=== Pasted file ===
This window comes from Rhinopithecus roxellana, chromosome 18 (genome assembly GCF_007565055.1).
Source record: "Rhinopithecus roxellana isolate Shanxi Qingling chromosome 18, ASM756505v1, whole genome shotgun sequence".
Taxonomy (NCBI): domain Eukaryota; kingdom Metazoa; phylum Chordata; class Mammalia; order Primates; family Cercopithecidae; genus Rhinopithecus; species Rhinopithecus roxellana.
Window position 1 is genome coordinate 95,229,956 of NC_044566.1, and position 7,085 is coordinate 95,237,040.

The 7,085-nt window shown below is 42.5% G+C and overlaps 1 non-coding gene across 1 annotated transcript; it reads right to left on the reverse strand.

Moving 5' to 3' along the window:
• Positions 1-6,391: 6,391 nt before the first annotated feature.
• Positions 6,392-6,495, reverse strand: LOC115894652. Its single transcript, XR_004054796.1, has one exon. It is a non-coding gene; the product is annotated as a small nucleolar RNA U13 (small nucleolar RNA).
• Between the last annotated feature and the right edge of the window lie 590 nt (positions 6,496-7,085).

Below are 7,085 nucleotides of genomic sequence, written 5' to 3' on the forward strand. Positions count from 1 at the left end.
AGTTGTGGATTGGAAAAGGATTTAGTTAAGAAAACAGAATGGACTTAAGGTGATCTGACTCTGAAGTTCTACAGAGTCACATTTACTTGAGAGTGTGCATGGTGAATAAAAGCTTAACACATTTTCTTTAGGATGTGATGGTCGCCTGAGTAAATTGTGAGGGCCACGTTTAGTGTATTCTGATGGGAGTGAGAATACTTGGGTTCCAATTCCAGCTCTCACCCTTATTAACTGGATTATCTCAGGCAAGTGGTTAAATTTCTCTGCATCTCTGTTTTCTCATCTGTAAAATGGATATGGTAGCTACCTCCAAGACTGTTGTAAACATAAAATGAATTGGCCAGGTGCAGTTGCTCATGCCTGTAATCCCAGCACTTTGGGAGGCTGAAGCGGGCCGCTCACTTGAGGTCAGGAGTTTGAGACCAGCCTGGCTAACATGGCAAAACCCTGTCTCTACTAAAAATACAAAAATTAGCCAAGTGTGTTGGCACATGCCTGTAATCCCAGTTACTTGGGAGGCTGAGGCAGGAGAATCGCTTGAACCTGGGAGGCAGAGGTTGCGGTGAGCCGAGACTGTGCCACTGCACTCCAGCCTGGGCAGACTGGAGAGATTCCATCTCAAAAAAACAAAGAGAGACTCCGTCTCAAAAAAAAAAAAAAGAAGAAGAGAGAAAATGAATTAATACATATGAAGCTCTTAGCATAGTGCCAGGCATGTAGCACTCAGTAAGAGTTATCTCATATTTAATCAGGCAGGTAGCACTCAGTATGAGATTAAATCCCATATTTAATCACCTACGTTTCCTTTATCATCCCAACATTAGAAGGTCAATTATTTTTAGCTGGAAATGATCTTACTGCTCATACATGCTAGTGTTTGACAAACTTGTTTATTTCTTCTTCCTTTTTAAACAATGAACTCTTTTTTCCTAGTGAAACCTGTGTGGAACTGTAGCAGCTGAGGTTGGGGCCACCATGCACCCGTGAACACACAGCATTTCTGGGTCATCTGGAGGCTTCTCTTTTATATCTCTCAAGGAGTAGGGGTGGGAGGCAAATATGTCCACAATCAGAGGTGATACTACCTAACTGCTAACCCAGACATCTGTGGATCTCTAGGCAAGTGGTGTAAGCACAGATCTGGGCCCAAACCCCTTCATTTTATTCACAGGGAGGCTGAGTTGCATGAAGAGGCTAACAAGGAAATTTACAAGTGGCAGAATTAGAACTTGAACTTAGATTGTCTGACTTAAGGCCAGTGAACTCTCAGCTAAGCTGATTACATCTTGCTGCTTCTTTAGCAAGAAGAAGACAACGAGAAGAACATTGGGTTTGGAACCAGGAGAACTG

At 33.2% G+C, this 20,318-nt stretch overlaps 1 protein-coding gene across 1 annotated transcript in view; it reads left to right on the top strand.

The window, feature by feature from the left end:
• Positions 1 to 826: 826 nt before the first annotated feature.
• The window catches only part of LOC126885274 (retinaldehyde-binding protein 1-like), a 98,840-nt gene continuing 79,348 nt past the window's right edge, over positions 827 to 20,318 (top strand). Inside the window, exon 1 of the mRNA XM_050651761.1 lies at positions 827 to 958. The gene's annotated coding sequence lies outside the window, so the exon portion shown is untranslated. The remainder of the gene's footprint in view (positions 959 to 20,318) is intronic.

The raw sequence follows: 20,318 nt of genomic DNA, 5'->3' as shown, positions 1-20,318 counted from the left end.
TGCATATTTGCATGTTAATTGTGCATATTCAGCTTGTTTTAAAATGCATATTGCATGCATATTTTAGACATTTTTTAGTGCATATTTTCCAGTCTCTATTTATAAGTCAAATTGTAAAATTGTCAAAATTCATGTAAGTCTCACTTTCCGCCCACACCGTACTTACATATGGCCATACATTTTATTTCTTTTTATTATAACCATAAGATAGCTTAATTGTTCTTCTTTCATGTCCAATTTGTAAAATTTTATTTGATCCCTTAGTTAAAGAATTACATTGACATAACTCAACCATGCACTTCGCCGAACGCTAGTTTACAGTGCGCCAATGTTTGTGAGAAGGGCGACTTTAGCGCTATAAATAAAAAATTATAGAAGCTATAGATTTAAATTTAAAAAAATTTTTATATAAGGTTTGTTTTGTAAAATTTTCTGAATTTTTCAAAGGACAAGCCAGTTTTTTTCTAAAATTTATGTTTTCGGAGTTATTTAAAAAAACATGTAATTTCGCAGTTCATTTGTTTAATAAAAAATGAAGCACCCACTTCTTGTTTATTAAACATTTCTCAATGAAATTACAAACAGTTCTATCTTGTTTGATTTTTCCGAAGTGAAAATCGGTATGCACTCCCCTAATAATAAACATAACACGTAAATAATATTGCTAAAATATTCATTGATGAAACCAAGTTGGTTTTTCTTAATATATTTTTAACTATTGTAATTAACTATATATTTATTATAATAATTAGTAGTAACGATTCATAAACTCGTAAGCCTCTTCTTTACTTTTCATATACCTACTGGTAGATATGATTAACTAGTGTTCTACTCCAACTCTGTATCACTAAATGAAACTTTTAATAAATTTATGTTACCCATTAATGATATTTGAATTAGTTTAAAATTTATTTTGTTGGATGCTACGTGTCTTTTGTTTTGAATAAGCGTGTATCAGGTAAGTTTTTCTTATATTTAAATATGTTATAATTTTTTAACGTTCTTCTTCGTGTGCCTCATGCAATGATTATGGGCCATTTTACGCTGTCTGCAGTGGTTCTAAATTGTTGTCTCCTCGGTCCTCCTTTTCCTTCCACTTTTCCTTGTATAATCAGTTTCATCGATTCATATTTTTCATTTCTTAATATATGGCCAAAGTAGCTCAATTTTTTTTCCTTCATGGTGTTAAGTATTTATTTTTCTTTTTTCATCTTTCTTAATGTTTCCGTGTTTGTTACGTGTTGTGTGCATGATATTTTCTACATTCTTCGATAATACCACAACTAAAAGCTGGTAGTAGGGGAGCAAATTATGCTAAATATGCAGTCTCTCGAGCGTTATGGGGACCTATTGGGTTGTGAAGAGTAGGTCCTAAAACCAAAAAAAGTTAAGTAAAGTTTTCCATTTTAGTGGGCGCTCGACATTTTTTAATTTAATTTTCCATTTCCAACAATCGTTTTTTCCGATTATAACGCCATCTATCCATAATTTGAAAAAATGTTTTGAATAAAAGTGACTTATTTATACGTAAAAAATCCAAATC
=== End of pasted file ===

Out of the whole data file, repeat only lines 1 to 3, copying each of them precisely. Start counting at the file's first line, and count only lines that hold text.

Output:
This window comes from Rhinopithecus roxellana, chromosome 18 (genome assembly GCF_007565055.1).
Source record: "Rhinopithecus roxellana isolate Shanxi Qingling chromosome 18, ASM756505v1, whole genome shotgun sequence".
Taxonomy (NCBI): domain Eukaryota; kingdom Metazoa; phylum Chordata; class Mammalia; order Primates; family Cercopithecidae; genus Rhinopithecus; species Rhinopithecus roxellana.